Once the amount of the proper Court-fee is' ascertained after seeing the nature of the suit and of the reliefs claimed, the determination is final. When there is no provision whatsoever, express or implied, suggesting that the determination can be revised subsequently on the basis of the defence or the findings on certain issues going to the merits of tile suit, any other conclusion would be erroneous. The proper Court-fee payable on a plaint of a suit for a mere declaration is a fixed fee under Article 17 of the Court-fees Act and that on a plaint of a suit for a declaration with consequential relief is ad valorem. If a plaintiff, though able to ask for a consequential relief, fails to ask for it and asks for only a declaration, his suit is liable to be dismissed on this ground. What happens when a plaintiff asks for a mere declaration that a certain decree is not binding upon him and pays the feed Court-fee on the plaint, has been discussed by another Full Bench of this Court in Krishna Chandra v. Mahabir Prasad, 1933 All LJ 673: (AIR 1933 AH 488). The Full Bench rejected the view that the suit should be deemed to involve the relief of cancellation of the decree and the plaintiff should pay ad valorem Court-fee under Article 1 of the 1st Schedule. Though it recognised that his object is to frustrate the decree and to have it removed out of his way, it observed (at page 679 of All LJ): (at p. 490 of AIR):
'The Court-fees Act is a fiscal measure and is to be construed strictly and in favour of the subject. ......where nothing more than a mere declaration is sought for, the suit is one for obtaining a declaratory decree and no ad valorem Court-fee for such a relief can be charged.'
This is a clear authority for the view that no Court -fee can be charged on a relief not claimed by the plaintiff.
There is yet another Full Bench decision which sets its face against the theory of involved relief, it being Bishan Sarup v. Musa Mal : AIR1935All817 . The suit was for a mere declaration that an alienation made by coparcener was void and ineffectual as against the plaintiff and the joint family property and that the alienee had not acquired any right to any pan of the property and the fixed Court-fee for the declaratory relief was paid. The contention that the suit must be deemed to involve the relief of the cancellation of the sale deed was rejected by the Full Bench. Niamatullah, J., speaking for the Full Bench, said at page 161 (of ILR All): (at p. 823 of AIR):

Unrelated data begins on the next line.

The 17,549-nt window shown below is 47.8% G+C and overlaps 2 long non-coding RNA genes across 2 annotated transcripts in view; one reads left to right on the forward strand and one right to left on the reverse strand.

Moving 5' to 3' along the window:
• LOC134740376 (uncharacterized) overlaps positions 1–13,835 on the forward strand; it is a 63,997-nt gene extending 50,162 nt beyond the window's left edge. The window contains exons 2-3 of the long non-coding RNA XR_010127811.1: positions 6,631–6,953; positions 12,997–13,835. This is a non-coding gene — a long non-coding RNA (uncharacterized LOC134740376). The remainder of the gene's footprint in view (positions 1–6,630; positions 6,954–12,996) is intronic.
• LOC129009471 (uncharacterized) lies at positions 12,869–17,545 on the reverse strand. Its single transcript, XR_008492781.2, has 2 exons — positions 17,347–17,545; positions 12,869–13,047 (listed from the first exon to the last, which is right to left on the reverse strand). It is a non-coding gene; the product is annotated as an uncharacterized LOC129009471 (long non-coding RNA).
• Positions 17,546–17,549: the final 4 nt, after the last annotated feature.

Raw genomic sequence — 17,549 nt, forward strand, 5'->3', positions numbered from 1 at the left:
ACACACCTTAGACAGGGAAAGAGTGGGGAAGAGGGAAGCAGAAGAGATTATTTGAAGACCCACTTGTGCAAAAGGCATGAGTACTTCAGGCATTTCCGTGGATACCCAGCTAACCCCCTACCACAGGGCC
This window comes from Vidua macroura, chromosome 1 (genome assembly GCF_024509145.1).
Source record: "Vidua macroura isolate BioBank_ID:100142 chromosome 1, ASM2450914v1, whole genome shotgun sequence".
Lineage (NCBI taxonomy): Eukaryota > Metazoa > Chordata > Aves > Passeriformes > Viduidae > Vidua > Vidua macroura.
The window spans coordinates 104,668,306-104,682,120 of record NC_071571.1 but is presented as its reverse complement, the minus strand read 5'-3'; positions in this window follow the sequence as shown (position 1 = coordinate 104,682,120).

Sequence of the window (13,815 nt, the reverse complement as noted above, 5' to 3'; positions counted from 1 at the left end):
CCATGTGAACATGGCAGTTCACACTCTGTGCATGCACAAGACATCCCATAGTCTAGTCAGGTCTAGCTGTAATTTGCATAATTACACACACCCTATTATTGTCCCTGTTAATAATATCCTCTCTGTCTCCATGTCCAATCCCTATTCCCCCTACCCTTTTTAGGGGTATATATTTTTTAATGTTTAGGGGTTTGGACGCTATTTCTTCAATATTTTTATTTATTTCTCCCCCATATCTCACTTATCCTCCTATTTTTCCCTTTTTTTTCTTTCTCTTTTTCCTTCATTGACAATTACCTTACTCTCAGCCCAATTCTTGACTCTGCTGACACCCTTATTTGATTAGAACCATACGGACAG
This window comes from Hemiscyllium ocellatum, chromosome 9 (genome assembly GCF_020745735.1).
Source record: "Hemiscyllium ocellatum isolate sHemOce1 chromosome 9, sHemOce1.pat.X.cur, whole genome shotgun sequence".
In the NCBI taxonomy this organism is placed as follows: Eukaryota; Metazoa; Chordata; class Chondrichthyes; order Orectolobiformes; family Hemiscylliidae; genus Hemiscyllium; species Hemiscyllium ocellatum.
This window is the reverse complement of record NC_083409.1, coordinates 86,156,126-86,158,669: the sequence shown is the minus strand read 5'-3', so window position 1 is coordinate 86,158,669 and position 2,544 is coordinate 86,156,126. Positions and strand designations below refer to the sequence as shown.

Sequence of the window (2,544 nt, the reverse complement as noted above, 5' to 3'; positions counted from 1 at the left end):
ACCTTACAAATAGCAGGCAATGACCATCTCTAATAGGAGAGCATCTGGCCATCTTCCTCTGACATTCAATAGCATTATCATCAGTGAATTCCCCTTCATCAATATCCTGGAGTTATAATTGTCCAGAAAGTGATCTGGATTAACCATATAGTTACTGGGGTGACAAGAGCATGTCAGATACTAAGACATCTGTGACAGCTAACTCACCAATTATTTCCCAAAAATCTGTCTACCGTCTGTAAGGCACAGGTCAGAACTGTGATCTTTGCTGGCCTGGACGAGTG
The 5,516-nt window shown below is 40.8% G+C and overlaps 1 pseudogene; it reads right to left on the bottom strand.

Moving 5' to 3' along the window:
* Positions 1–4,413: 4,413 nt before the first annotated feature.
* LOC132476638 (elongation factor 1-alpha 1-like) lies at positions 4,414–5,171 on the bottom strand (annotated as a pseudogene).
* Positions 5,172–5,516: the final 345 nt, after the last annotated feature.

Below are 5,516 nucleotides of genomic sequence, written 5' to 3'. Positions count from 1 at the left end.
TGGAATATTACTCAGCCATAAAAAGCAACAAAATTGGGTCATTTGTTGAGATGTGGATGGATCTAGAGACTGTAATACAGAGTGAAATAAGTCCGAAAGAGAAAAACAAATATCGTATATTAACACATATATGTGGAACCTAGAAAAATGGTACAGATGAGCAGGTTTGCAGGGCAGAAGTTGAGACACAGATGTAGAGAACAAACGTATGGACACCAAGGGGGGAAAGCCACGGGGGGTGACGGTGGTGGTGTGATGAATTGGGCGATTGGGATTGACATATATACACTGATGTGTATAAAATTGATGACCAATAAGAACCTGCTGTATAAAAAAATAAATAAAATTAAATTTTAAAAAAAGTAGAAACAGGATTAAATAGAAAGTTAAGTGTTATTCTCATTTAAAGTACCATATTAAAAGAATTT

'It seems to me to be an unheard of procedure that the Court should force upon a plaintiff 3 frame of the suit which he is not willing, to adopt. If the allegations contained in his plaint are such as to make it possible to hold that the suit is one for a declaration, the plaintiff have it treated as such.........the Court must proceed on that footing for all purposes of Court-fee, leaving, the plaintiff to take the consequences of his. own action in deliberately instituting a declaratory suit where a suit for cancellation would have been more appropriate...... Consideration of the frame of the suit for the purposes of Court-fee and that for the purposes of decision of the suit must be kept severely apart. If the plaintiff says that he deliberately limits his relief to declaration, no impediment should be thrown in his way for that purpose. When the Court comes to consider the merits of the case, it must pin down the plaintiff to his choice; and if he has made an error in that respect, he must take the consequences. But hi determining, the Court-fee payable the Court should not allow its mind to be influenced by the consequences which might, in its opinion, follow from the plaintiff action.